Breathing Room for Japan’s Fukuda

Prime Minister Yasuo Fukuda must have breathed a sigh of relief, at least for a couple months, as the Diet adjourned last week for the summer, giving him a respite from the debilitating confrontations with the opposition-controlled upper house of parliament that have dogged his months in office.

The embattled premier seems to have arrested the steady slide in the popularity of his government, which a month ago had fallen to 20 percent approval, and for the moment speculation over a possible successor or a general election has abated. He has achieved his immediate goal of hosting the G-8 summit in a Hokkaido in a couple weeks.

Fukuda shrugged off a motion to censure the premier that passed the House of Councillors June 11 as if it were a mosquito bite. In a way it was a milestone – no post-war Japanese premier has ever been censured before. But as it had no binding force, it was irrelevant – worse, it was pointless.

Opposition leader Ichiro Ozawa had been pressing for such a vote for months, seemingly convinced that it would cause the Fukuda government to crumble. But as it came in the context of fairly routine legislation concerning health care for the aged rather than any malfeasance by the premier, it lacked any moral punch and was seen for what it was, a purely political ploy.

Meanwhile, the government could point to a solid accomplishment with announcement last week of an agreement with China to share development of oil and gas reserves in the East China Sea, an area of potential conflict. Japan will invest in exploration and exploitation of two sites straddling the median line, halfway between the two countries, in return for a share of the profits.

The agreement sidesteps the knotty question of which country, under international law, is actually entitled to the undersea resources, which most experts say are fairly modest. Left undecided was whether exploitation of undersea resources ends at the median line, half way between China and Japan (Tokyo’s position) or at the end of the continental shelf much closer to Japan (Beijing’s position).

Tokyo pulled out the stops to hail the deal, pushing two senior cabinet members in front of the cameras. They included Foreign Minister Masahiro Koumura, who said that the agreement “proves that Japan and China can solve difficulties together.”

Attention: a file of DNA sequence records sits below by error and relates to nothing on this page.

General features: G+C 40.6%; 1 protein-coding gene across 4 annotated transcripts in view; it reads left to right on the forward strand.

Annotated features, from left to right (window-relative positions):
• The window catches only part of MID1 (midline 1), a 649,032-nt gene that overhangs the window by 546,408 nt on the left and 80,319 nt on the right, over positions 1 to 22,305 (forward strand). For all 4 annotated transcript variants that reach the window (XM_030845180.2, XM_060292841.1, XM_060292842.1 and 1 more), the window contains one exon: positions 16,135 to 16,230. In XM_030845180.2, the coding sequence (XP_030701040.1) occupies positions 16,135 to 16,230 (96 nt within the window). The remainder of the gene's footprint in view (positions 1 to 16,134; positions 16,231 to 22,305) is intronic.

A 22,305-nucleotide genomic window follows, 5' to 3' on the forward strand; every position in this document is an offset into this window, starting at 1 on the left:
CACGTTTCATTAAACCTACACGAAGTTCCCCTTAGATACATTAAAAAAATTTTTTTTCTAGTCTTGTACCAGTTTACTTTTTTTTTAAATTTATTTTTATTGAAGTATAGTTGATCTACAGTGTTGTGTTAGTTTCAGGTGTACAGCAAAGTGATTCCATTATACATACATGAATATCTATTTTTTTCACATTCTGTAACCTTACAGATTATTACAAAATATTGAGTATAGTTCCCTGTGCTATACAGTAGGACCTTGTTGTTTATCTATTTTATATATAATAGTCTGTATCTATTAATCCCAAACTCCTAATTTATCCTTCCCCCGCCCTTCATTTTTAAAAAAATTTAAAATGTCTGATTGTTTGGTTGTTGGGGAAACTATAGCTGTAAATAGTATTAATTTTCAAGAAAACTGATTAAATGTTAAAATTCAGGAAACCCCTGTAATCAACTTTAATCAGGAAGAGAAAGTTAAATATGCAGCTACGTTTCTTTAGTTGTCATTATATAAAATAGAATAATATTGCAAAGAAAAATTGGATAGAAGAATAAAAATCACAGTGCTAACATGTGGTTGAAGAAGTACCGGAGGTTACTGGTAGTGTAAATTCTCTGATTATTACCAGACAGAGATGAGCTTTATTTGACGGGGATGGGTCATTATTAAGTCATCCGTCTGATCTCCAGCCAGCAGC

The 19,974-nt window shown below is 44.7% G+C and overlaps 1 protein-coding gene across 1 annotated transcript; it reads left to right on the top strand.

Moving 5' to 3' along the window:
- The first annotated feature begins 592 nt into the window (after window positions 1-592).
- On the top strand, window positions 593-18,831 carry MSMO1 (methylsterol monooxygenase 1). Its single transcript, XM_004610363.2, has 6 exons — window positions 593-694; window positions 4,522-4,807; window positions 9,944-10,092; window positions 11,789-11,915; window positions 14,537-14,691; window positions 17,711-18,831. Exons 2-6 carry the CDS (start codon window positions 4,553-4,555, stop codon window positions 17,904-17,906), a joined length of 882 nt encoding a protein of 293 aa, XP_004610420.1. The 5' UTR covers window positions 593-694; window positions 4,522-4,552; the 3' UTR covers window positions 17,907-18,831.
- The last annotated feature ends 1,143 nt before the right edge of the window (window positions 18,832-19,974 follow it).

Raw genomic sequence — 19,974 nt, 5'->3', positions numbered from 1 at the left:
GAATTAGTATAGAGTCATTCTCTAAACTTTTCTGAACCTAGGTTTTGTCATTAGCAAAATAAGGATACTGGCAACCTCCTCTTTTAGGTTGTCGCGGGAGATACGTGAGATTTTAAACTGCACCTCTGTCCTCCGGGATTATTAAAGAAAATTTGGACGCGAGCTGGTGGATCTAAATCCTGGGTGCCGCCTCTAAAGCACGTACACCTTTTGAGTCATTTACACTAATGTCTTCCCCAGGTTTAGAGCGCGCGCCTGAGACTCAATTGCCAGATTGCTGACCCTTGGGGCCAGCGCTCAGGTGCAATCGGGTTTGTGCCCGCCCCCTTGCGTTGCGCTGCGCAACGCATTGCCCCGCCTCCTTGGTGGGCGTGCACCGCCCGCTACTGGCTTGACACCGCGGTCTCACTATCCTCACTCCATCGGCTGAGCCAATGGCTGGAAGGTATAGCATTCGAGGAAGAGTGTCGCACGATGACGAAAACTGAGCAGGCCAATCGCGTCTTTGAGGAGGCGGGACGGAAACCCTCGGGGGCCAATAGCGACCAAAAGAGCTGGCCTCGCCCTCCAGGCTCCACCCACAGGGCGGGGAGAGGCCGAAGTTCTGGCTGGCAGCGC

China was much more circumspect in its handling of the announcement. It was left to a foreign ministry spokeswoman to announce Beijing’s agreement and to remind everyone that the boundary issue remains unsettled. “China does not recognize the so-called middle line.” said Jiang Yu. She made it plain China was not giving an inch on sovereignty

Fukuda has made improving relations with China a major theme of his administration. Relations had reached a nadir under former Prime Minister Junichi Koizumi. His successor, Shinzo Abe, had made a start in improving relations which Fukuda has built on. He hosted a highly successful visit in May by China’s president Hu Jintao.

Such were the good feelings lingering from the visit that after the disastrous Sichuan earthquake, the Japanese entertained the idea of sending relief supplies into the Chinese interior on Air Self-Defense Force cargo planes. Even Beijing seemed agreeable until cooler heads decided this might be taking the feelings of good will too far.

Even so, a Japanese destroyer arrived in China to make the first port call by a ship flying the Rising Sun flag since the end of World War II. It reciprocates a visit last November by the Chinese destroyer Shenzhen to Tokyo Bay. However, the two sides did pick a fairly obscure port of call, Zhanjiang in Guangdong province, rather than, say Shanghai or even Hong Kong.

It remains to be seen if the current thaw will last long past the summer because it is, in part, a product of Beijing’s desire not to do anything that would spoil the Beijing Olympic Games, in which it has invested an enormous amount of prestige. After that more potentially antagonistic interests may reassert themselves.

Ironically, the gas and oil field compromise came just as another East China Sea border issue flared. A Japanese coast guard ship collided with (rammed, say the Taiwanese) a pleasure fishing boat in waters claimed by Japan off the uninhabited Senkaku islands (known as Daioyutai by the Chinese). All members of the boat were rescued.

Taipei recalled its unofficial ambassador to Japan and sent a boatload of demonstrators into waters off Senkaku waters escorted by half a dozen Taiwanese coast guard boats. Tokyo protested this intrusion into what it called its territorial waters.

Fukuda benefits from the fact that several developments such as the recent earthquake on northern Honchu island and the shocking attack on pedestrians in downtown Tokyo by a deranged man with a knife, who killed seven people and injured 10 others, has tended to push political news off the front pages and television newscasts.

The summer vacation may be short lived, however. The Diet returns into session in late August, and with it come more opportunities for gridlock and confrontation. High on the agenda will be Fukuda’s plan to divert gasoline taxes away from road construction to the general fund, which will bring him into conflict with many in his own party whose elections depend on support from the construction industry.

Other potentially difficult issues include raising the sales tax and potentially another political donnybrook over renewing once again authority for Japanese navy ships to support coalition operations in the Indian Ocean. But things are not completely smooth for the opposition either as Ichiro Ozawa is up for re-election as party president in September, and there is discontent in party ranks over some of his tactics.